How can we forecast number of reservations transient guests will book for a specific day in the future?
The simple answer is to look at the last year's data and reservations on hand (ROH) this year, assuming the future will follow the past.
For example, today is Monday, and we would like to forecast a number of reservations for the coming Saturday.
First, we look at how many reservations for Saturday we had on the same Monday one year ago (35) and the final number of reservations on Saturday one year ago (60).We calculate last year's pick up (60 - 35 = 25). Then, we look at reservations on hand (ROH) that we have on Monday this year (45) and add last year's pickup to receive a forecast for Saturday (45 + 25 = 70). This method assumes that the previous years' pace will remain unchanged this year.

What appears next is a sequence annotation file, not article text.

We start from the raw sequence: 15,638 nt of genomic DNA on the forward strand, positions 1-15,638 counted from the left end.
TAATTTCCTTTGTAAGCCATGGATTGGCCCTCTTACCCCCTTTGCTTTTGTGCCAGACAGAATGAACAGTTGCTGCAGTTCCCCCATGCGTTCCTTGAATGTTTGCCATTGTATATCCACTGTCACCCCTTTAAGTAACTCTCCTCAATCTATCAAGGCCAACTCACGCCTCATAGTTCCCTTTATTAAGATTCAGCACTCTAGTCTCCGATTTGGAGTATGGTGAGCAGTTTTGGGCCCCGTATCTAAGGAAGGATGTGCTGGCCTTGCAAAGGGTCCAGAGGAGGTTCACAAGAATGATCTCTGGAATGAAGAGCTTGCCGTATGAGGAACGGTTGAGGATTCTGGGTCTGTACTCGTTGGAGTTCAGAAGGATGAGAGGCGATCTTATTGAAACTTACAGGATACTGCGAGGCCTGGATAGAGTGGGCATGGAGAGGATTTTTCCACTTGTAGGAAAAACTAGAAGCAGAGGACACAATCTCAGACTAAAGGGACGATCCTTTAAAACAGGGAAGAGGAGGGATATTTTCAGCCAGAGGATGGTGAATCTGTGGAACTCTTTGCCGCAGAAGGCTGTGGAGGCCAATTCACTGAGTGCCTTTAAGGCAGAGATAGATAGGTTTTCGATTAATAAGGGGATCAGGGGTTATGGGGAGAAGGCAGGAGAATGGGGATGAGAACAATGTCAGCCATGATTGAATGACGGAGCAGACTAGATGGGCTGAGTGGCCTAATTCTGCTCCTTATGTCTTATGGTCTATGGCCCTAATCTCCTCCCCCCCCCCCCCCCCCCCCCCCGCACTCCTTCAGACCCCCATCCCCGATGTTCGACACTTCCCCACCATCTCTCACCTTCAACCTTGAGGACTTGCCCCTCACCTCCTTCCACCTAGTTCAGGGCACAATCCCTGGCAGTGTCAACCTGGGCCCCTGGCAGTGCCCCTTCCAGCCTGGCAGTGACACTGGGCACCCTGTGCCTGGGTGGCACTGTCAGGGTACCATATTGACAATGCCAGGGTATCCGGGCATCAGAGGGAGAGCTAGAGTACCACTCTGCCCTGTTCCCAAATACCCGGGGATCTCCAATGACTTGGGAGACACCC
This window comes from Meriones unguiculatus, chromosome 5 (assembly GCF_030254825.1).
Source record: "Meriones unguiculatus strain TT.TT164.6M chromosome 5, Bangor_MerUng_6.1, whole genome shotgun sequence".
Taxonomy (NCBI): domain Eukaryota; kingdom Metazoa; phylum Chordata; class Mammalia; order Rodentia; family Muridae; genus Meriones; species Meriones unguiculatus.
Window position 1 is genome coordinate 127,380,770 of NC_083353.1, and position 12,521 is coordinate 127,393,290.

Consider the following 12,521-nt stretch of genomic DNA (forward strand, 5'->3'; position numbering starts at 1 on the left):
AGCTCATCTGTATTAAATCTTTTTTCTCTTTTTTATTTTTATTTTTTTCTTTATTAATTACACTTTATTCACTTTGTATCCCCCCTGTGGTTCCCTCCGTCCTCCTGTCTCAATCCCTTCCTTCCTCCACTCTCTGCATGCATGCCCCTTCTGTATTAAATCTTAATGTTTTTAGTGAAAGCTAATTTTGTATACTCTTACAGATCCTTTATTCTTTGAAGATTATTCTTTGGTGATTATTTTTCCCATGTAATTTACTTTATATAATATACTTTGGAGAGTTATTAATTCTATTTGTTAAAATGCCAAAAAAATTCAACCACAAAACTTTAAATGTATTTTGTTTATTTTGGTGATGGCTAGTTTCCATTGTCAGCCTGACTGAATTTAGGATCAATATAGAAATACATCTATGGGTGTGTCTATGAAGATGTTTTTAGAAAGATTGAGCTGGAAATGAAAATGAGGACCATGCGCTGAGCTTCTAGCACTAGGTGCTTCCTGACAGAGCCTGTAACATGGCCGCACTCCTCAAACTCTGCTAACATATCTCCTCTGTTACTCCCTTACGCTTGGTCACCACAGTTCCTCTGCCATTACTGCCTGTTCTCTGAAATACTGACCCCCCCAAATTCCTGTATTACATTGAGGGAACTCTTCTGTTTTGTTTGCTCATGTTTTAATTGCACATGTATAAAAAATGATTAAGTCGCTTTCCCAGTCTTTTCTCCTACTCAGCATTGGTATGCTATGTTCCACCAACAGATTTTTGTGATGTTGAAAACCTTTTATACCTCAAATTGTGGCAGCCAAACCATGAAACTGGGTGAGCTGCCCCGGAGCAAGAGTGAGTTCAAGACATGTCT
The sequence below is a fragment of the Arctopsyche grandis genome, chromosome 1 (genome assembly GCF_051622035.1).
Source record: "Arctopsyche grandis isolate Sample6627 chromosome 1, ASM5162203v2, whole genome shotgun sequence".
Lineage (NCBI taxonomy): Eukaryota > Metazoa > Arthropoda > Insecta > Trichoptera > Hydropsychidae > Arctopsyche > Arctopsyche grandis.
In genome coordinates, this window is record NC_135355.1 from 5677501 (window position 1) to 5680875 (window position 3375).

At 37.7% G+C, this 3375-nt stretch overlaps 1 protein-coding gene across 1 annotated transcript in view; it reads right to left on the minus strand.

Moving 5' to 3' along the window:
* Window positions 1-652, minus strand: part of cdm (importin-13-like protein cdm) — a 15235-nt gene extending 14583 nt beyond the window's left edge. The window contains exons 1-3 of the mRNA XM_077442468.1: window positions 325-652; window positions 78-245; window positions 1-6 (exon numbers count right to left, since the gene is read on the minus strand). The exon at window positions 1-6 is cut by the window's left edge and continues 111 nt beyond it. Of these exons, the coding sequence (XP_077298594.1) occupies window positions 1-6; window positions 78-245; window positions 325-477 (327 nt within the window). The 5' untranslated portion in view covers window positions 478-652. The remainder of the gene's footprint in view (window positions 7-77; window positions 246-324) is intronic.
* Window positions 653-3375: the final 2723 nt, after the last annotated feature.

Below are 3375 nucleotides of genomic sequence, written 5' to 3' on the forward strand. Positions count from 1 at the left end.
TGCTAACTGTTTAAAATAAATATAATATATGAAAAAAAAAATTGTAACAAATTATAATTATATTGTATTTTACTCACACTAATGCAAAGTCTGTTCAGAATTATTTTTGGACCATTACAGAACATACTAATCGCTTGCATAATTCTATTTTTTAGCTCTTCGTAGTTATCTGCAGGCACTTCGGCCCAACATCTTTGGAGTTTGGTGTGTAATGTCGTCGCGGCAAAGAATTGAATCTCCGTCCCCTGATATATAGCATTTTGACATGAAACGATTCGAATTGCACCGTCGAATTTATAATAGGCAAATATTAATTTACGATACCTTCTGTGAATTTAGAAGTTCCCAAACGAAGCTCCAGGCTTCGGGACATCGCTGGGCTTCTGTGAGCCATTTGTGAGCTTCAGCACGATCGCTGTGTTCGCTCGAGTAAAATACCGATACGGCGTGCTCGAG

What if we can not rely 100% on the last year's data?
For example, the COVID-19 pandemic made reservations data from 2019 obsolete. Hotels can not expect the same level of demand and the same booking patterns. Revenue managers should give more weight to the current trends in this case.
There is a forecasting method that could help produce more accurate forecasts that are based on the most recent trends.
Step 1 - Booking Curve.
The booking curve shows the number of reservations on hand (ROH) at a different time before the arrival date. Transient segments (retail, discount, wholesale, etc.) will have different booking lead times, and its recommended to build segment-specific booking curves for the best forecasting results. Booking curves should also be specific to the day of the week.
We will build booking curves for the last six Mondays for the retail segment in our example.